Photo credit: Wayne Hile
“Get comfortable being uncomfortable” is one of those pearls of wisdom that career coaches are fond of sharing to inspire others to succeed. The notion makes sense: only by stretching your comfort zone can you learn and grow, whether you are a student, a software designer, or a Navy Seal. But for people to get comfortable being uncomfortable, the right elements need to be present, including a supportive environment, a purpose, and preparation, as a recent experience of mine illustrates.
As I have mentioned on my blog, during summer weekends, I am part of the cast of the Bristol Renaissance Faire, a festival in Kenosha, Wisconsin, that re-creates the sights and sounds of 1574 Bristol, England, on a day when Queen Elizabeth is visiting. I portray a friendly but comically pompous guild master named Nicolas Wright. Playing Nicolas Wright means constantly learning new skills, including improvisational comedy, face-to-face patron interaction (he greets patrons on the street all day long), and even stage combat. Auditioning for the cast was an enormous leap of faith for me, and once I came onboard in 2014, I discovered that being part of the cast is a constant process of getting comfortable with the uncomfortable. One recent Saturday, I pushed myself beyond the boundaries of comfort: I told a story.
Storytelling — the way it’s done at the Bristol Renaissance Faire — is new territory for me. I am at ease speaking in front of an audience, but storytelling is an art that requires the right pacing, body language, and voice control to create theater. The storyteller also needs to know how much detail to include to enrich the drama and how to involve an audience. For me, learning how to tell a story qualifies as becoming comfortable with the uncomfortable, an experience heightened by my fear of forgetting a key plot point or character name. But with the encouragement of my daughter Marion Deal — who is also on the Faire cast — I faced my fears, took a deep breath, and took my first step toward storytelling by telling a brief parable onstage.
After stumbling through several awkward practices, I unfurled the tale of the of Taoist farmer one sunny Saturday afternoon on the Queen’s glade, a section of Bristol where patrons and cast mates alike entertain the Queen Elizabeth each day with songs, stories, and poems. I remember the moment vividly: Sir Edmund Tilney, master of the revels to the queen (portrayed by Dennis Carl), took me aside and indicated that there was room on the schedule if I cared to perform that day. I swallowed hard and said, “I would be delighted to tell a story.” Part of me hoped he would forget our conversation, but after a few minutes, Tilney nodded to me and presented Nicolas Wright to the queen. I approached the queen, portrayed by Jennifer Higgins. She nodded gently. In one of those moments where life and art intertwine, her reassuring nod filled me with a confidence that I channeled into Nicolas Wright as he told the parable of a farmer in China who accepts good and bad fortune with equal measures of calm acceptance.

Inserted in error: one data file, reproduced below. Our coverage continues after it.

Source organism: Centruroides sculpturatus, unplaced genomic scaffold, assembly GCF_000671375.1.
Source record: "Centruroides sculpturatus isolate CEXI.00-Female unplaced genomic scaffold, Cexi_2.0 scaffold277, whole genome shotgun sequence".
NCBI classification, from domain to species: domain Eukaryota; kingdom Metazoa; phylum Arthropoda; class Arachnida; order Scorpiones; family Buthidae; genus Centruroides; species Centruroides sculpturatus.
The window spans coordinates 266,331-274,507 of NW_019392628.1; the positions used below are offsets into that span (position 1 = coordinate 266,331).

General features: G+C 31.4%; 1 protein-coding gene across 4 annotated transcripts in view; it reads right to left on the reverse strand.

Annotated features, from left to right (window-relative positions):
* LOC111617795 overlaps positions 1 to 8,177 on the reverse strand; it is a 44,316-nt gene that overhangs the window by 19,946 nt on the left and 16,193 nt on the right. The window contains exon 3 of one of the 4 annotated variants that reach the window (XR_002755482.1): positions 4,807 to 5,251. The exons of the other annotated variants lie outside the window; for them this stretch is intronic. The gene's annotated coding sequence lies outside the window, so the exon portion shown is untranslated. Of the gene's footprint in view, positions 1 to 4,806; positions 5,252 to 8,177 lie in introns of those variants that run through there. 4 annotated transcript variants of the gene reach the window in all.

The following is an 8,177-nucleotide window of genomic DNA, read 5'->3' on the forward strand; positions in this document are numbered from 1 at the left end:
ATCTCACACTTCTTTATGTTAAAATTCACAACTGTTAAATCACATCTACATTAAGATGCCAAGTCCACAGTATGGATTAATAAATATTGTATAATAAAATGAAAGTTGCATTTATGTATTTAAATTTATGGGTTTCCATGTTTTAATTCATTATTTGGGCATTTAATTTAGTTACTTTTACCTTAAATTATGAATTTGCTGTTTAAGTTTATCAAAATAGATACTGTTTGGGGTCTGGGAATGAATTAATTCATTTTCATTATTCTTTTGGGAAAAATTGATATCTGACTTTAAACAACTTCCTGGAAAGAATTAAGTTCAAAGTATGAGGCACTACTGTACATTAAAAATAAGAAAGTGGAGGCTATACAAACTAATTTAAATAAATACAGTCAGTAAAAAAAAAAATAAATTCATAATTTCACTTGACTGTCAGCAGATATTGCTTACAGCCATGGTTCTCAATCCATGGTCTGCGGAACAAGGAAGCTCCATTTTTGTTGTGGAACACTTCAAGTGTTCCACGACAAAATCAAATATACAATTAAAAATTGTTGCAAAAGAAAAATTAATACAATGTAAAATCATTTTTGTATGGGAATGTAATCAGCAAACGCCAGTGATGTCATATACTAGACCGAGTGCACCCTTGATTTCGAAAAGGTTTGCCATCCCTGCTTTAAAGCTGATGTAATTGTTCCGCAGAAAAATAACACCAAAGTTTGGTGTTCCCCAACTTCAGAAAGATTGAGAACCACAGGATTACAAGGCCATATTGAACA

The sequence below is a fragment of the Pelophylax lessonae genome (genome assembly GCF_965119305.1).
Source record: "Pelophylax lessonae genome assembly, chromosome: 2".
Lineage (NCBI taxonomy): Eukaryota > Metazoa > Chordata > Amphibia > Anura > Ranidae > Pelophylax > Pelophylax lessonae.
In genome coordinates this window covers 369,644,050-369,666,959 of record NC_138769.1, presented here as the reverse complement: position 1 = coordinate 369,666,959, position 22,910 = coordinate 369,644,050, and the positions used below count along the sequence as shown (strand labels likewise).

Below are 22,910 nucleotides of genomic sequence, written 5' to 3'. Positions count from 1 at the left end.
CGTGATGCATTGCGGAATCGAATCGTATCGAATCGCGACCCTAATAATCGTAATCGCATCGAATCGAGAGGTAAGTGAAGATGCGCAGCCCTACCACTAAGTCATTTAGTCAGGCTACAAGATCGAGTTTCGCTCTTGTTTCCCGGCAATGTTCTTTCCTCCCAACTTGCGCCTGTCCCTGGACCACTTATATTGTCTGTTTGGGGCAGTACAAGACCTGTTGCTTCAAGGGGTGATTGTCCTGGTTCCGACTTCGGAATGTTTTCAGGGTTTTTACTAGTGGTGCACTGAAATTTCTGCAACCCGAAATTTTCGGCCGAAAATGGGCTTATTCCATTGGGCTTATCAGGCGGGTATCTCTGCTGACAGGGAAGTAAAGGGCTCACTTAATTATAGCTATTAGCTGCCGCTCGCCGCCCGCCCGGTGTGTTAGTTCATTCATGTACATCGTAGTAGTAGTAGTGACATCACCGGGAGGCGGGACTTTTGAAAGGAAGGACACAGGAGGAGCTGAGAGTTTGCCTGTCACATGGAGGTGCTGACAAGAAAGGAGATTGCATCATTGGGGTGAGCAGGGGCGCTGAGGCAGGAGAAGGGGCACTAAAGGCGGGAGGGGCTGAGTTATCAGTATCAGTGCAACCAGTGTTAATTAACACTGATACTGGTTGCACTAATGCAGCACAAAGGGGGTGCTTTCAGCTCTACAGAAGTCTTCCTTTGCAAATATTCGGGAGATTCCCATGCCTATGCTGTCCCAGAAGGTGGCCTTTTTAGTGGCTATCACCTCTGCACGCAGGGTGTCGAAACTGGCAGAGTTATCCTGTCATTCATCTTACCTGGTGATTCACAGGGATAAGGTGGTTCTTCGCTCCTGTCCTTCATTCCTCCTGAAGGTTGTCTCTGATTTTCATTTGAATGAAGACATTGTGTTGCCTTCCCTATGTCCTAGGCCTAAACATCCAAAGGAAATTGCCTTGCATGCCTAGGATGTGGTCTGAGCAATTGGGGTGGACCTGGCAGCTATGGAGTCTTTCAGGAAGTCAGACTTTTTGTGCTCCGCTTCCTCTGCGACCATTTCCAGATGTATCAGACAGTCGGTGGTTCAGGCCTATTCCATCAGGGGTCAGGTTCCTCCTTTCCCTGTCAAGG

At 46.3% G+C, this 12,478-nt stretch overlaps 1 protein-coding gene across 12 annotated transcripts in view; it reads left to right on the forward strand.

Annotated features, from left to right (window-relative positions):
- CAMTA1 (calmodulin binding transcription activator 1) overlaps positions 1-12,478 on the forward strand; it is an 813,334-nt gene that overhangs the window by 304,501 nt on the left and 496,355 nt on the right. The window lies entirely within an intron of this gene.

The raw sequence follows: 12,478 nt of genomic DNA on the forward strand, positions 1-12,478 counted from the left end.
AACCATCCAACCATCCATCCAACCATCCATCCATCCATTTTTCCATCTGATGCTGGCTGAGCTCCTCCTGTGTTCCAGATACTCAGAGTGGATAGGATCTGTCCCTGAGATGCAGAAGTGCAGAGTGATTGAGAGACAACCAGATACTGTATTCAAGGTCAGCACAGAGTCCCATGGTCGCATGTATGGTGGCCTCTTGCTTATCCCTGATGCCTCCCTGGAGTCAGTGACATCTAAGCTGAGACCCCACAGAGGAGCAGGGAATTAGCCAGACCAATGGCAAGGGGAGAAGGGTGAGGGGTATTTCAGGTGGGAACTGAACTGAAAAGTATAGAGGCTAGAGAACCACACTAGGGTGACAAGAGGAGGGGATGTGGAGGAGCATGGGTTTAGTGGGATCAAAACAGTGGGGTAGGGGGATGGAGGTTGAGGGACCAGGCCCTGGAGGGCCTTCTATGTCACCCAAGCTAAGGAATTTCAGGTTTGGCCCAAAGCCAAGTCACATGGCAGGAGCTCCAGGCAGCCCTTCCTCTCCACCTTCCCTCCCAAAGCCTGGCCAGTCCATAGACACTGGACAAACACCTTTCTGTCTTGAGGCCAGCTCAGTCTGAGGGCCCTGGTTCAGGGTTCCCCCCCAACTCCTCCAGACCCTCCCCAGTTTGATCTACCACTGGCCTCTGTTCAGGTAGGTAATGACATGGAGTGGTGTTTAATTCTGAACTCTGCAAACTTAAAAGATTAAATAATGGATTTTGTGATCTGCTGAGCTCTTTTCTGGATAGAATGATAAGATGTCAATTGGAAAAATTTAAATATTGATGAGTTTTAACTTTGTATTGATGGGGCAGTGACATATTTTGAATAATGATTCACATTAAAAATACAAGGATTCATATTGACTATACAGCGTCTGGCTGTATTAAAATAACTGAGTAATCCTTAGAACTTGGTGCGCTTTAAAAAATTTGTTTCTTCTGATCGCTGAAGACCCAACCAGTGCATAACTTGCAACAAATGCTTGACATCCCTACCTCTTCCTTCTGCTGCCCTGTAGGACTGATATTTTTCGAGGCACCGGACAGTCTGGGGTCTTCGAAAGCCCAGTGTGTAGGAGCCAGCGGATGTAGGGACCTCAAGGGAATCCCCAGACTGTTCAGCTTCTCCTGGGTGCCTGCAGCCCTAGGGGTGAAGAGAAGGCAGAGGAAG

Turning to the audience gathered on both sides of the court, I worked through the parable with a deliberate pace, making eye contact with patrons, pausing when I felt like I needed to accentuate a word, and remembering to smile. The stage at the queen’s glade consists of a simple but elegant set of overlapping rugs set before the court on the ground. You don’t have the benefit of an elevated platform when you entertain on the glade. So I made sure I walked about the rugs a bit (without looking like I was pacing) and projected as loudly as I could to reach as many people sitting on the benches to my left and right. The more I projected, the stronger I felt. The warmth of the sun was like a golden balm. The audience fed me energy with their smiles. I did not stumble although I can point to many ways I could have done better. Afterward, a woman who had been in the audience approached me. “Thank you for that moment,” she said. “I don’t often hear parables such as the one you told. Your story really made me think about accepting life with grace.” I smiled at the patron, thanked her, and did a little dance inside my head. I certainly had not raised the bar for storytelling, but I had made a mark.
My personal breakthrough was no lark. And the moment was not a result of my effort alone. Some elements needed to be in place for me to have the courage to embrace the uncomfortable:
A Supportive Environment
If you manage others, they won’t learn how to take personal risks unless they know you have their backs. The Bristol directors and cast always have my back.
All Bristol cast train under the direction of an open-hearted and encouraging team of directors, starting with head of entertainment Kristen Mansour, who is fond of reminding everyone during cast meetings, “Leap, and the net will appear.” We do not learn under the withering criticism of a genius tyrant such as Steve Jobs or in the punishing environment that apparently pervades Amazon. We learn through positive reinforcement.